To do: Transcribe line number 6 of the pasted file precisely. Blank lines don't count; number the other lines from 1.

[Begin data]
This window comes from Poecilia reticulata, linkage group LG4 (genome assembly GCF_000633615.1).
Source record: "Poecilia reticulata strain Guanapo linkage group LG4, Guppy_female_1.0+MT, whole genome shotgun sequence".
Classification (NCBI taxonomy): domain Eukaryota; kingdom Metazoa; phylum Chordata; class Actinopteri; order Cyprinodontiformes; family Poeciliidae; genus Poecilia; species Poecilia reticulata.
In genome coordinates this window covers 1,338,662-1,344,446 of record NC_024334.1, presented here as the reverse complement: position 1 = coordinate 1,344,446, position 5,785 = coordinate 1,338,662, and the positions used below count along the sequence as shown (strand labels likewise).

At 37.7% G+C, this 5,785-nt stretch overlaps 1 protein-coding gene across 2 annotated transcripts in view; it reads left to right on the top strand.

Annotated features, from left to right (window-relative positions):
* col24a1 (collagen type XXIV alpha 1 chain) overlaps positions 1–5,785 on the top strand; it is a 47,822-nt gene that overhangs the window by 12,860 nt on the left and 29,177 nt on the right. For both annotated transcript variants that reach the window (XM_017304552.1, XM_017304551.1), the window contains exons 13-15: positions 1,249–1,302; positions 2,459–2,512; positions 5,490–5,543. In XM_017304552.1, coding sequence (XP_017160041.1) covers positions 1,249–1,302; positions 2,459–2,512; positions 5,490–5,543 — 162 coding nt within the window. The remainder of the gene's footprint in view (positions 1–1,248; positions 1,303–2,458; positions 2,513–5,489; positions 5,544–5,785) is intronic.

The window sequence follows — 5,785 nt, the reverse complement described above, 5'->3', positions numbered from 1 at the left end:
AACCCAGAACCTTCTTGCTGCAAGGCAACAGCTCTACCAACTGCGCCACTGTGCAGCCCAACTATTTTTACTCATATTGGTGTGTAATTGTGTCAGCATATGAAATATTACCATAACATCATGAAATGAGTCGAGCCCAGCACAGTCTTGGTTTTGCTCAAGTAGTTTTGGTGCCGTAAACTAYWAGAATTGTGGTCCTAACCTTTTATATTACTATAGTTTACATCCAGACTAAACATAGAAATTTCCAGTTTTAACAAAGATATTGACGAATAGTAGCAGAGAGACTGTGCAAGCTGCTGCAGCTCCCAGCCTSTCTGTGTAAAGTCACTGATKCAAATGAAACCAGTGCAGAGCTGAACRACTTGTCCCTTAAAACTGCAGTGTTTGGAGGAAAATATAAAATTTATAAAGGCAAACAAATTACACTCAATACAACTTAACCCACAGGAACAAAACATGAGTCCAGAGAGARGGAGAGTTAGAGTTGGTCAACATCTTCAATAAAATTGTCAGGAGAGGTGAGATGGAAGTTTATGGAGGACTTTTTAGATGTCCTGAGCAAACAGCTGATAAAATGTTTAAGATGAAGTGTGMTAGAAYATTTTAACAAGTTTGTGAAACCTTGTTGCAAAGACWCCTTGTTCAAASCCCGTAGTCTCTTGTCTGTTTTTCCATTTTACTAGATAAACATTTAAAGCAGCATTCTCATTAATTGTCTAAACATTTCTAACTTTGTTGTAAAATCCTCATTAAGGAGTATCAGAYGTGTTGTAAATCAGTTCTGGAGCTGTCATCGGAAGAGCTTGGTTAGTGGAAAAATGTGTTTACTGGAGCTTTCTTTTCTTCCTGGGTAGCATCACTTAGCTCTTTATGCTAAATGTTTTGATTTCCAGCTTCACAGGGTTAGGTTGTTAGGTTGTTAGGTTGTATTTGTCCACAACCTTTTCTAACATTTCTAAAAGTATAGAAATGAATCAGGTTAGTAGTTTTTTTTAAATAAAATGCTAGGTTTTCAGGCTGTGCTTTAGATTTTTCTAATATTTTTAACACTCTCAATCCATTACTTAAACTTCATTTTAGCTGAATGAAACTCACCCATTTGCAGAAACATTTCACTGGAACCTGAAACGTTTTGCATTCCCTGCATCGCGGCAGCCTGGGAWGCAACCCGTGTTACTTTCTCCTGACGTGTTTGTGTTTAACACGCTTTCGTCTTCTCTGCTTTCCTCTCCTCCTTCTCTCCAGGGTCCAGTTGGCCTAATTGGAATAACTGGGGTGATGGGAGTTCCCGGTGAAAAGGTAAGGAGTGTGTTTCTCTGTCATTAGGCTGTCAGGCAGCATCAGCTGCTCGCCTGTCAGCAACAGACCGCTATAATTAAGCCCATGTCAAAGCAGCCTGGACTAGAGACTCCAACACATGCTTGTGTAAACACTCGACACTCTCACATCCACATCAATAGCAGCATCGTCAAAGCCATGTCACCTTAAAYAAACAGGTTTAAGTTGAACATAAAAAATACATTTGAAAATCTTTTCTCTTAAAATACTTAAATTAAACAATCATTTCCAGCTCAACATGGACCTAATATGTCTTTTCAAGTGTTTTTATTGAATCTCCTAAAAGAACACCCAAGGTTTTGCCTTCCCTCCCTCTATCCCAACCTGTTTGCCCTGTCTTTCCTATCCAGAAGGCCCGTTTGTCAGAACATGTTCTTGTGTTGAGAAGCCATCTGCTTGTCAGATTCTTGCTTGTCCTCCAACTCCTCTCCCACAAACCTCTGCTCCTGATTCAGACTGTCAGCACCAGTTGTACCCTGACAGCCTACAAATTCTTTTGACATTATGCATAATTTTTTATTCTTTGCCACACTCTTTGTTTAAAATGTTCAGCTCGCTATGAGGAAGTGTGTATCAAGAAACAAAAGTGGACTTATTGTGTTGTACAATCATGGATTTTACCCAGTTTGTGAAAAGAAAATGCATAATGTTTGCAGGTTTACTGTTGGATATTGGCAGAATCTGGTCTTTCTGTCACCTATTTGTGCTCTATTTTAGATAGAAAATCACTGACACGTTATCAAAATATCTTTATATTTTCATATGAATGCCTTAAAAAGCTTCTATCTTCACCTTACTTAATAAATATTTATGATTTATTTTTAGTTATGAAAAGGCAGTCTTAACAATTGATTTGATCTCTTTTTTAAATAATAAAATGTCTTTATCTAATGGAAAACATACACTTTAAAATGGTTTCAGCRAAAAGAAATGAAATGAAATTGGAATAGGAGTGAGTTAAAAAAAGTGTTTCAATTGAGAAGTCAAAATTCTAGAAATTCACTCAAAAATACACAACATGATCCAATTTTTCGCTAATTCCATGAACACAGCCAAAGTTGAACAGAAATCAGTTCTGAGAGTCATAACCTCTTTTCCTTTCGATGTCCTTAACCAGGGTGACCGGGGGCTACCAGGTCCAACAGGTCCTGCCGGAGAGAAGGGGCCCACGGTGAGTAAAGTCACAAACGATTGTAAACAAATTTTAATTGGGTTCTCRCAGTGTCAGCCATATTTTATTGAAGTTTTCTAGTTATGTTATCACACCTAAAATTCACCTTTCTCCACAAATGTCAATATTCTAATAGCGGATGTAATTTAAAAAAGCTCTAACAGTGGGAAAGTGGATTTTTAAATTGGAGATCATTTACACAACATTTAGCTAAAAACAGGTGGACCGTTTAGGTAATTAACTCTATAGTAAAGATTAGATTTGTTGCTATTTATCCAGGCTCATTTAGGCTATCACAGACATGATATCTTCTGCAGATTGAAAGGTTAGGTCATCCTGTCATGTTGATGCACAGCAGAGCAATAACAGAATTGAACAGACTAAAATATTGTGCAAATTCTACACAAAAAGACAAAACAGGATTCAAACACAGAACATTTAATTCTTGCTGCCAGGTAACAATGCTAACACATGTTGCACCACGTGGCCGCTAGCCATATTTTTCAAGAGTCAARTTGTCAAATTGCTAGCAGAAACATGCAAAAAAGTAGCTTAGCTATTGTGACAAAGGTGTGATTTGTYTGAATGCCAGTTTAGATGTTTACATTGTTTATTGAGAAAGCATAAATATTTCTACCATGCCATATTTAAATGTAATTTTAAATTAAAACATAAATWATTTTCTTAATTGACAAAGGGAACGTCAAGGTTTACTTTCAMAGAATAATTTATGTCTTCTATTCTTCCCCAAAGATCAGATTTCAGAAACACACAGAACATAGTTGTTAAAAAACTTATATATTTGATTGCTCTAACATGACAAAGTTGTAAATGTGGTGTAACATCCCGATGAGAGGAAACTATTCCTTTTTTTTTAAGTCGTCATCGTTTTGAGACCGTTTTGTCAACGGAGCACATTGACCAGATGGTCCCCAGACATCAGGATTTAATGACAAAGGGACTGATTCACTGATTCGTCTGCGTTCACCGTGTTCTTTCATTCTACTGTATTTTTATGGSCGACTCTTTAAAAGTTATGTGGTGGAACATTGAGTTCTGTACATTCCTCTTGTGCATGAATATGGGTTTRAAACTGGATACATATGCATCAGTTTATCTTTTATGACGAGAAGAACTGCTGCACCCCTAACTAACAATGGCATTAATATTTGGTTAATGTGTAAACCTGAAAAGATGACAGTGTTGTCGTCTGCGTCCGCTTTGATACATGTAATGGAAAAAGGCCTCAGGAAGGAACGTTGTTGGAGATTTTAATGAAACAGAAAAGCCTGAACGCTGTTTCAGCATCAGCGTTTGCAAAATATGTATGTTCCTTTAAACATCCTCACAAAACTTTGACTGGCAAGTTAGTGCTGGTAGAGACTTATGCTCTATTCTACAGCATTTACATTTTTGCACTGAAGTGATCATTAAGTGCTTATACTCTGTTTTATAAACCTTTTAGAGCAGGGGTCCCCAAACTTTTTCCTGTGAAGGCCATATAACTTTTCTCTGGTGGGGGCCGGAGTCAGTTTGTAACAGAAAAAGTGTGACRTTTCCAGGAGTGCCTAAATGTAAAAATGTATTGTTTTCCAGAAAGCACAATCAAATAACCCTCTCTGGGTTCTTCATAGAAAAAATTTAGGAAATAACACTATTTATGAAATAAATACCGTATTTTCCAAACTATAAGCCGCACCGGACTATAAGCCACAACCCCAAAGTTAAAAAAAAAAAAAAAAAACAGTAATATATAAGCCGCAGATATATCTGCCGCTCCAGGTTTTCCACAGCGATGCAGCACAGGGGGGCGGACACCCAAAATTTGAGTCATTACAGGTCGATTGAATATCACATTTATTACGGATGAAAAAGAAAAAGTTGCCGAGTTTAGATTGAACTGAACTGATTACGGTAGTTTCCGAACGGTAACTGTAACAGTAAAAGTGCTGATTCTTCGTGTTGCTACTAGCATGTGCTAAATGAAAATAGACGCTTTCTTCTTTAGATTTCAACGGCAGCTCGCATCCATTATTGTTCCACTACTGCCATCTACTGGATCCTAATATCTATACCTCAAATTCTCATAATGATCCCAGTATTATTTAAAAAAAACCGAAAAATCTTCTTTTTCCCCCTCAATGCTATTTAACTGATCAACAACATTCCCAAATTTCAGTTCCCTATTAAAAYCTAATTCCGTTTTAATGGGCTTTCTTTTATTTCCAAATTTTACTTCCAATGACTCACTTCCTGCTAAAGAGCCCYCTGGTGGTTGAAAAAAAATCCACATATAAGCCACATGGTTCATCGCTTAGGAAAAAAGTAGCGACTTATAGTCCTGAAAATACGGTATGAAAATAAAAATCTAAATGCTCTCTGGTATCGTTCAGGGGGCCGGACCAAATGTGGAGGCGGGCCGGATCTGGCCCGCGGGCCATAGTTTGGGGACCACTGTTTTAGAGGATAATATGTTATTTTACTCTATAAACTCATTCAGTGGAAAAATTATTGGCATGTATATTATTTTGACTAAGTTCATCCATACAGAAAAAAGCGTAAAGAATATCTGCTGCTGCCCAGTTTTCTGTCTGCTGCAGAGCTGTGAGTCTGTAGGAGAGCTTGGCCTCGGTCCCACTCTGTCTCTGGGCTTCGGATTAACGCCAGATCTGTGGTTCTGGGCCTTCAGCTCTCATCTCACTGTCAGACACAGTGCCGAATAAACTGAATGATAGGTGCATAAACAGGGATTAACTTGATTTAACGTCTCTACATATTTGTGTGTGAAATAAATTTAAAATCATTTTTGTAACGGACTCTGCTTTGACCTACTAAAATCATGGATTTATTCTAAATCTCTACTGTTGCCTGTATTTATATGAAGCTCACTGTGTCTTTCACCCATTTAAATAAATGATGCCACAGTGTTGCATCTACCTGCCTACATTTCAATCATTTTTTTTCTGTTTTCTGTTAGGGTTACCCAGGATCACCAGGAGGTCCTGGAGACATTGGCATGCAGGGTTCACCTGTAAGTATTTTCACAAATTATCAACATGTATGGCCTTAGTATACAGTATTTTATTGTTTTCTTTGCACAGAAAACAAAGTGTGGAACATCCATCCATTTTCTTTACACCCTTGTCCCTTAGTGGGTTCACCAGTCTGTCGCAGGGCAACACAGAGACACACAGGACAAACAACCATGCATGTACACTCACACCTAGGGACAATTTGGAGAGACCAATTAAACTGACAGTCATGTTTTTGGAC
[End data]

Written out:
Annotated features, from left to right (window-relative positions):